On a recent podcast appearance, Neuralink CEO Elon Musk claimed that the company's experimental brain-computer interface technology would be able to "solve" neurological diseases.
In the past, Musk has suggested that Neuralink could help with serious conditions like Alzheimer's disease and schizophrenia, but now he's added a bizarre new example to the list: autism spectrum disorder.
"So Neuralink, I think at first will solve a lot of brain-related diseases," Musk said on the "Artificial Intelligence" podcast with Lex Fridman. "So could be anything from like autism, schizophrenia, memory loss — like everyone experiences memory loss at certain points in age. Parents can't remember their kids' names and that kind of thing."
As Business Insider reports, autism is considered a developmental disorder, not a brain disease that can or necessarily should be "cured."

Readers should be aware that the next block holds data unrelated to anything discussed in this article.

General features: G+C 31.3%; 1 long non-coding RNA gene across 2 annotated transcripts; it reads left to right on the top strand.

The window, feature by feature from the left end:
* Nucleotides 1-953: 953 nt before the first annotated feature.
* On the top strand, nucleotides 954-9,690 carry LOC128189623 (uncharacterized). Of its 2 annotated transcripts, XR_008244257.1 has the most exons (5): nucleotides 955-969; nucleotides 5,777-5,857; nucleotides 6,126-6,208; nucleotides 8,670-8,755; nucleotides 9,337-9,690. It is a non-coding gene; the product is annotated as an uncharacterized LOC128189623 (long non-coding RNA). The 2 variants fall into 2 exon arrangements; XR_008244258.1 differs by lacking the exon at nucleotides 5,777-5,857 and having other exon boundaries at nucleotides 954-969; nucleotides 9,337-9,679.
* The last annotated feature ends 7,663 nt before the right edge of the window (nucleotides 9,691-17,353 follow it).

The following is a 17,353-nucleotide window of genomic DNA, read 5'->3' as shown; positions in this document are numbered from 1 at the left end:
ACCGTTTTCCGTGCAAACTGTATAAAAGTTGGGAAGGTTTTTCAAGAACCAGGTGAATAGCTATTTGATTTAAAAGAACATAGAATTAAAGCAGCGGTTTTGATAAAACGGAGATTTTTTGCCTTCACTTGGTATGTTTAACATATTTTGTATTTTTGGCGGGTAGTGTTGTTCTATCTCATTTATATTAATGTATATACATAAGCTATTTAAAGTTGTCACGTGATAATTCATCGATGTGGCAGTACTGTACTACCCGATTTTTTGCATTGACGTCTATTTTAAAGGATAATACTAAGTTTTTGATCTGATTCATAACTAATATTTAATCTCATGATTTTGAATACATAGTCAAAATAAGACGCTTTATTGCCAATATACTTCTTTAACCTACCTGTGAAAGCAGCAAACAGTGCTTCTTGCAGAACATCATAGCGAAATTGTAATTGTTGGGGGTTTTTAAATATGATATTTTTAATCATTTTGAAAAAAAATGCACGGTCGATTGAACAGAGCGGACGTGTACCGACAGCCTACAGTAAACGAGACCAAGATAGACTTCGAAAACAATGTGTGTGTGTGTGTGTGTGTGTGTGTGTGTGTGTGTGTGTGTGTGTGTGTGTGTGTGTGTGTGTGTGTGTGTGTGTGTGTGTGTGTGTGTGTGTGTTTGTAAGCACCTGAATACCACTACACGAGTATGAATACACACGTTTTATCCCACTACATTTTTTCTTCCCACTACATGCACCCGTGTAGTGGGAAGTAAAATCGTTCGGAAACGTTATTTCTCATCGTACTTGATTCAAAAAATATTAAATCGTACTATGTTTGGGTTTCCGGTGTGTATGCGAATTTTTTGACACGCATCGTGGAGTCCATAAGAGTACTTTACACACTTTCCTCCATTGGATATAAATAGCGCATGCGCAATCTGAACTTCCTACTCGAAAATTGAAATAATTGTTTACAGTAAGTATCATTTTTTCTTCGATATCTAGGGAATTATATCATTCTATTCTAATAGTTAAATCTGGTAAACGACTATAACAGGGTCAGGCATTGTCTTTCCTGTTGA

But because Musk didn't elaborate, it's not clear whether he misunderstands what autism is or whether he was merely rattling off a list of well-known conditions to advocate for Neuralink's future capabilities.
While schizophrenia can be a debilitating mental condition, autism is more tightly linked to a sense of identity — and listing it as a disease to be solved as Musk did risks further stigmatizing a community pushing for better treatment and representation.
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READ MORE: Elon Musk said his AI brain chips company could 'solve' autism and schizophrenia [Business Insider]
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